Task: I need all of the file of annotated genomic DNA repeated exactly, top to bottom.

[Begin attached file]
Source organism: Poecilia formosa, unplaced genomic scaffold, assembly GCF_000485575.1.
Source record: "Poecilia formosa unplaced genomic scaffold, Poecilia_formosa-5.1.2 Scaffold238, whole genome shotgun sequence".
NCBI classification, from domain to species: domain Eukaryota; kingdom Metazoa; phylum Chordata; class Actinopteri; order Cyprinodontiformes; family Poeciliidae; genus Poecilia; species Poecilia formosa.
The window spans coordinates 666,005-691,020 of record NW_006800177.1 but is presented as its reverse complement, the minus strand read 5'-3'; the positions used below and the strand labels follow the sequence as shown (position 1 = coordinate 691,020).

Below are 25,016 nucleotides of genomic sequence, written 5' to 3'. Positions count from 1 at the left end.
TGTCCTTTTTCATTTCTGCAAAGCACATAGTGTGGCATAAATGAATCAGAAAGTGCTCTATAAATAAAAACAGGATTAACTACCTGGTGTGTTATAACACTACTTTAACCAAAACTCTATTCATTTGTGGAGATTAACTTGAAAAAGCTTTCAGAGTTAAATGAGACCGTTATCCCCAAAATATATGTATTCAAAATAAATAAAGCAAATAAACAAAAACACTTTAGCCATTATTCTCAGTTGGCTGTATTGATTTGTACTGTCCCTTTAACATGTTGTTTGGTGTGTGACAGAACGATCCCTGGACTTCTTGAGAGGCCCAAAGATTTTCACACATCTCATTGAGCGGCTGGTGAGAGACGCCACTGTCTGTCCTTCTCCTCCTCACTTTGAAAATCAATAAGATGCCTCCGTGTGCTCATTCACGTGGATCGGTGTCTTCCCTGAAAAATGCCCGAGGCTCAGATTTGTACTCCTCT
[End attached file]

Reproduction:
Source organism: Poecilia formosa, unplaced genomic scaffold, assembly GCF_000485575.1.
Source record: "Poecilia formosa unplaced genomic scaffold, Poecilia_formosa-5.1.2 Scaffold238, whole genome shotgun sequence".
NCBI classification, from domain to species: domain Eukaryota; kingdom Metazoa; phylum Chordata; class Actinopteri; order Cyprinodontiformes; family Poeciliidae; genus Poecilia; species Poecilia formosa.
The window spans coordinates 666,005-691,020 of record NW_006800177.1 but is presented as its reverse complement, the minus strand read 5'-3'; the positions used below and the strand labels follow the sequence as shown (position 1 = coordinate 691,020).

Below are 25,016 nucleotides of genomic sequence, written 5' to 3'. Positions count from 1 at the left end.
TGTCCTTTTTCATTTCTGCAAAGCACATAGTGTGGCATAAATGAATCAGAAAGTGCTCTATAAATAAAAACAGGATTAACTACCTGGTGTGTTATAACACTACTTTAACCAAAACTCTATTCATTTGTGGAGATTAACTTGAAAAAGCTTTCAGAGTTAAATGAGACCGTTATCCCCAAAATATATGTATTCAAAATAAATAAAGCAAATAAACAAAAACACTTTAGCCATTATTCTCAGTTGGCTGTATTGATTTGTACTGTCCCTTTAACATGTTGTTTGGTGTGTGACAGAACGATCCCTGGACTTCTTGAGAGGCCCAAAGATTTTCACACATCTCATTGAGCGGCTGGTGAGAGACGCCACTGTCTGTCCTTCTCCTCCTCACTTTGAAAATCAATAAGATGCCTCCGTGTGCTCATTCACGTGGATCGGTGTCTTCCCTGAAAAATGCCCGAGGCTCAGATTTGTACTCCTCT